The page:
UH heads into driverless car race with top-ranked momentum
HONOLULU (HawaiiNewsNow) - University of Hawaii is making history within the driverless vehicle space as its top-ranked team competes in the Autonomous Challenge at CES for a second year.
After a second-place finish during their first year at the competition, the UH team “UH AI Racing Tech” is back, and one of nine teams from six countries representing 18 universities that will compete in the single elimination event on Saturday, at the Las Vegas Motor Speedway.
The event will begin with time trails and elimination rounds at 8 a.m. (HST).
Then the semifinal and final rounds will be broadcast live from 11 a.m. to 1 p.m. (HST) on the Indy Autonomous Challenge website.
Once the time trials are completed, the remaining teams will race head-to-head, reaching speeds of more than 190 mph, explains UH in a statement.
While driving these high speeds, AV-21 race cars are programmed to alternate between playing the role of leader (defender) and passer/follower (attacker). Passes will be attempted at increasing speeds until one or both cars are unable to successfully complete a pass.
UH AI Racing Tech enters this year’s event as the top ranked United States team after their second place finish to the PoliMOVE team out of Italy during the November 2022 Autonomous Challenge @ CES.
“The team has established itself as a serious competitor in this competition,” UH AI Racing Tech Team Principal Gary Passon said. “We had a few things break our way in the last race. But, races are races and so if you’re not in it, you can’t win it. That gave us a lot of confidence coming into the Las Vegas event. We’re looking forward to remaining a contender in this event and we made some great progress between the two competitions.”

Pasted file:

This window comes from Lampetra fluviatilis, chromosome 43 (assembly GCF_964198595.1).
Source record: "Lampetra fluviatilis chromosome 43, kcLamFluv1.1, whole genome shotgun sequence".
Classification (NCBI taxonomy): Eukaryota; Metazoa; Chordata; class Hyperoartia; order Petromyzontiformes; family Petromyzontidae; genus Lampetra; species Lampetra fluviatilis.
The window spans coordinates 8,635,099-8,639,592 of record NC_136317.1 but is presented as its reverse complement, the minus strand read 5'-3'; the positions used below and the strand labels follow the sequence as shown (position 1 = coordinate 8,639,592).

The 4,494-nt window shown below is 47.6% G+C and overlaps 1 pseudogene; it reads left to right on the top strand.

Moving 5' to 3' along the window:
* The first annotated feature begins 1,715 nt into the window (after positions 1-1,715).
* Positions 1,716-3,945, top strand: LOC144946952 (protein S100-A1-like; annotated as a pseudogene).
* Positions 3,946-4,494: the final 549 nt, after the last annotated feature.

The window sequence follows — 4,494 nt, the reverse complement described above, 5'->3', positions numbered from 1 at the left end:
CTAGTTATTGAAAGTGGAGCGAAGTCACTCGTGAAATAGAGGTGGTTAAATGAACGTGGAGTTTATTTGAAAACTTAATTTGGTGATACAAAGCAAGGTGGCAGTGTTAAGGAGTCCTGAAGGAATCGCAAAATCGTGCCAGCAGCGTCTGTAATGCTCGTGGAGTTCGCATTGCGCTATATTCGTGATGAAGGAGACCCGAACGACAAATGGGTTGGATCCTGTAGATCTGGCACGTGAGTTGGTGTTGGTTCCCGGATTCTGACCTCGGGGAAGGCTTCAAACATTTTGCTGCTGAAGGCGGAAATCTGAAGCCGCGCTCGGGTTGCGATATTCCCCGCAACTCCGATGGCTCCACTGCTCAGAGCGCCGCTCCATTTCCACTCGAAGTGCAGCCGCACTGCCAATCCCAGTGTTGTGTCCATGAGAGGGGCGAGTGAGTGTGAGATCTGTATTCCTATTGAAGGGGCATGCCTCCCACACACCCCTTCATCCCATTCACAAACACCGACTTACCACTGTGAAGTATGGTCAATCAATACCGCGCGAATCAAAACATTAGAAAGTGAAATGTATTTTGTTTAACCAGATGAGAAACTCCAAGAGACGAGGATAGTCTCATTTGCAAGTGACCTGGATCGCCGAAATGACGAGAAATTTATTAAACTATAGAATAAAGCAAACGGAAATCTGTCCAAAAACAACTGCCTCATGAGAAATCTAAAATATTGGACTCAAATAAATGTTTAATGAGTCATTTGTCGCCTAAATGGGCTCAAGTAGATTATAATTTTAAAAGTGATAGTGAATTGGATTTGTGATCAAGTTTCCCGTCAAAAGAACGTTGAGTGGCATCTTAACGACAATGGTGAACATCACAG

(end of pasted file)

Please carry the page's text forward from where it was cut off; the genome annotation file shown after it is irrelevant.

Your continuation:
The UH AI Racing Tech team was launched out of a spring 2020 UH Maui College autonomous vehicle technology class. It started small from scaled vehicles, to go-kart-sized and now to full-sized racing cars.
As the team grew, they continued to collaborate with students and faculty from UH Mānoa’s College of Engineering, UC San Diego, Carnegie Mellon University and UC Berkeley. UH says that the collaboration is working to enrich the skills and resources of the schools, as well as to demonstrate the good will the various campuses have for each other.
According to Passon, safety is paramount for autonomous cars and racing. If the team can make fast, intelligent and capable decisions, and be able to do that at 200 mph, that will put their work at the forefront of the type of research that is going to fuel the self-driving cars of tomorrow.
“We’re proud of what we’ve been able to do and the people we’ve been able to work with,” Passon said. “Hopefully our work and contributions will be an important part of building safer vehicles for everyone.”
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